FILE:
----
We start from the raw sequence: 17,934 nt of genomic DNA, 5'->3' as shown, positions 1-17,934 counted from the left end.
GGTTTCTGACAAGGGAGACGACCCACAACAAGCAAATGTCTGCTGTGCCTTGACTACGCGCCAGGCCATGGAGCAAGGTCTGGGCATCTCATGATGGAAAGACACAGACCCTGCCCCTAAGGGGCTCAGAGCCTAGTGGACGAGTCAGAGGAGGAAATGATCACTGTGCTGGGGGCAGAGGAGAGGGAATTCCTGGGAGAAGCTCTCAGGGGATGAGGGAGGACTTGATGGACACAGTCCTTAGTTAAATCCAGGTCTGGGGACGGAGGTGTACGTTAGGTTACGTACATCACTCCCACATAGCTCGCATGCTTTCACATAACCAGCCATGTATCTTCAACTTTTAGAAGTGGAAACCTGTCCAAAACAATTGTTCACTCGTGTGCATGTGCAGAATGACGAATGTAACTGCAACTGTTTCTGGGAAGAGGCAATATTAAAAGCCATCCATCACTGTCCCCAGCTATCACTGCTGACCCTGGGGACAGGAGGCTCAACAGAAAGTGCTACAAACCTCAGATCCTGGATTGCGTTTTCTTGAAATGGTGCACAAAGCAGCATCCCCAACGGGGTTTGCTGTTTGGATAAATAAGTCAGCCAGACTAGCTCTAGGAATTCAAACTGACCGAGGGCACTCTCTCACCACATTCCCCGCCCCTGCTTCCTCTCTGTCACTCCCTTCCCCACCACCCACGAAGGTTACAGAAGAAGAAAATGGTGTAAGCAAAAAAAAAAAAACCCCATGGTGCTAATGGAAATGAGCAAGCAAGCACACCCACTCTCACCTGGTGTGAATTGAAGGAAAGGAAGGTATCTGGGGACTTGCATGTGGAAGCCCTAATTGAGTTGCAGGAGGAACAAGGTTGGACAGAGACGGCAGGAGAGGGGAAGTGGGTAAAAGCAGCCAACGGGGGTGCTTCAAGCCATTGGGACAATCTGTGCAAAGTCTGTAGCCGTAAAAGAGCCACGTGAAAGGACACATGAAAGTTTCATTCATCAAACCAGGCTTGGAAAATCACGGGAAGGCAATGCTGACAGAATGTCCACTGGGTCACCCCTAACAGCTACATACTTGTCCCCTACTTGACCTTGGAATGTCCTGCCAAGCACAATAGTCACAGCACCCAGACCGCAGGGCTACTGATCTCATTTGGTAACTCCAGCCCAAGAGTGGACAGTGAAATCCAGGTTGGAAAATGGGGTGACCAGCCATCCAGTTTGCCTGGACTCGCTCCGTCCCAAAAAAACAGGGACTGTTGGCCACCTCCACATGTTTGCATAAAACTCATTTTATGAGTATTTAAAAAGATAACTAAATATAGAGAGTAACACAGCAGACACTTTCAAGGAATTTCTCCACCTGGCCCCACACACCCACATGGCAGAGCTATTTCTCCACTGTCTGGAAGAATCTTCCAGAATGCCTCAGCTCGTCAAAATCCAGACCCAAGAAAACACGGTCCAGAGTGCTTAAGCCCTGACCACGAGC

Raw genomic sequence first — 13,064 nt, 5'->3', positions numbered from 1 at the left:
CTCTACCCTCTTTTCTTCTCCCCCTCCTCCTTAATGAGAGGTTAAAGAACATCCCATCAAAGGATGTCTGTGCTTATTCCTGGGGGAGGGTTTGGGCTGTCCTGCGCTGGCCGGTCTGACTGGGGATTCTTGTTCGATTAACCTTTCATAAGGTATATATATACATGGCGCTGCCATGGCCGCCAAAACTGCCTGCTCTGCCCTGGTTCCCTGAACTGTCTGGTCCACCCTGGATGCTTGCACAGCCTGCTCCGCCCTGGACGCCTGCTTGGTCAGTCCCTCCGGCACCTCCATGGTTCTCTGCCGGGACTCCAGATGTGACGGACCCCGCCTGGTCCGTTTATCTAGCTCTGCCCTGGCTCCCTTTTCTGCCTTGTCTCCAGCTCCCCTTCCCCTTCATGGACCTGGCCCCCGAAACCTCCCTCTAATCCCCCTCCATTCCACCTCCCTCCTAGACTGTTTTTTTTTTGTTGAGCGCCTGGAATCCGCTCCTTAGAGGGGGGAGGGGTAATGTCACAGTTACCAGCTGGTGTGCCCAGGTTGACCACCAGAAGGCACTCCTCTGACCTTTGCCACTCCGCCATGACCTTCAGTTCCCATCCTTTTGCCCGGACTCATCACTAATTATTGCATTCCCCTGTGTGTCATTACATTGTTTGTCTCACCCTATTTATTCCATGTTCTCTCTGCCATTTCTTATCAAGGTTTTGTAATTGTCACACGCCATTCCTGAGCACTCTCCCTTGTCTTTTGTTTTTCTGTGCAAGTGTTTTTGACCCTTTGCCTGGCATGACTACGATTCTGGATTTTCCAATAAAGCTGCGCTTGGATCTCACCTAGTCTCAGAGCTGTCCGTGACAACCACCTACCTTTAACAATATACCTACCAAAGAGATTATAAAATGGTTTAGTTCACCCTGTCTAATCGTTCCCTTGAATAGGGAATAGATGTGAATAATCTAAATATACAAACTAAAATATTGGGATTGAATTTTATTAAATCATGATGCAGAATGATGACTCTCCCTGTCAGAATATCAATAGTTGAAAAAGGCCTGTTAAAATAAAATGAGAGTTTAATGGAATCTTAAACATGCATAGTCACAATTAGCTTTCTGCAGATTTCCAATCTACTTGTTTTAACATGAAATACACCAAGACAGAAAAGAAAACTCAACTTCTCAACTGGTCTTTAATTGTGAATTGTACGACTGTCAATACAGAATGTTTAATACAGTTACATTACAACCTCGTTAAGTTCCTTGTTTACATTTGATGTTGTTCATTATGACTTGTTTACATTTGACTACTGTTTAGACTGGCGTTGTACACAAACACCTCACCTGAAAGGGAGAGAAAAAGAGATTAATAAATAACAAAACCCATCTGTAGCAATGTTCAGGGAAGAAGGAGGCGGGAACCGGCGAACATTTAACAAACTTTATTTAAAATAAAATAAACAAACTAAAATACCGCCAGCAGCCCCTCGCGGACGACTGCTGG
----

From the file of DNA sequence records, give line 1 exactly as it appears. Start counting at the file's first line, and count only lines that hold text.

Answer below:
We start from the raw sequence: 17,934 nt of genomic DNA, 5'->3' as shown, positions 1-17,934 counted from the left end.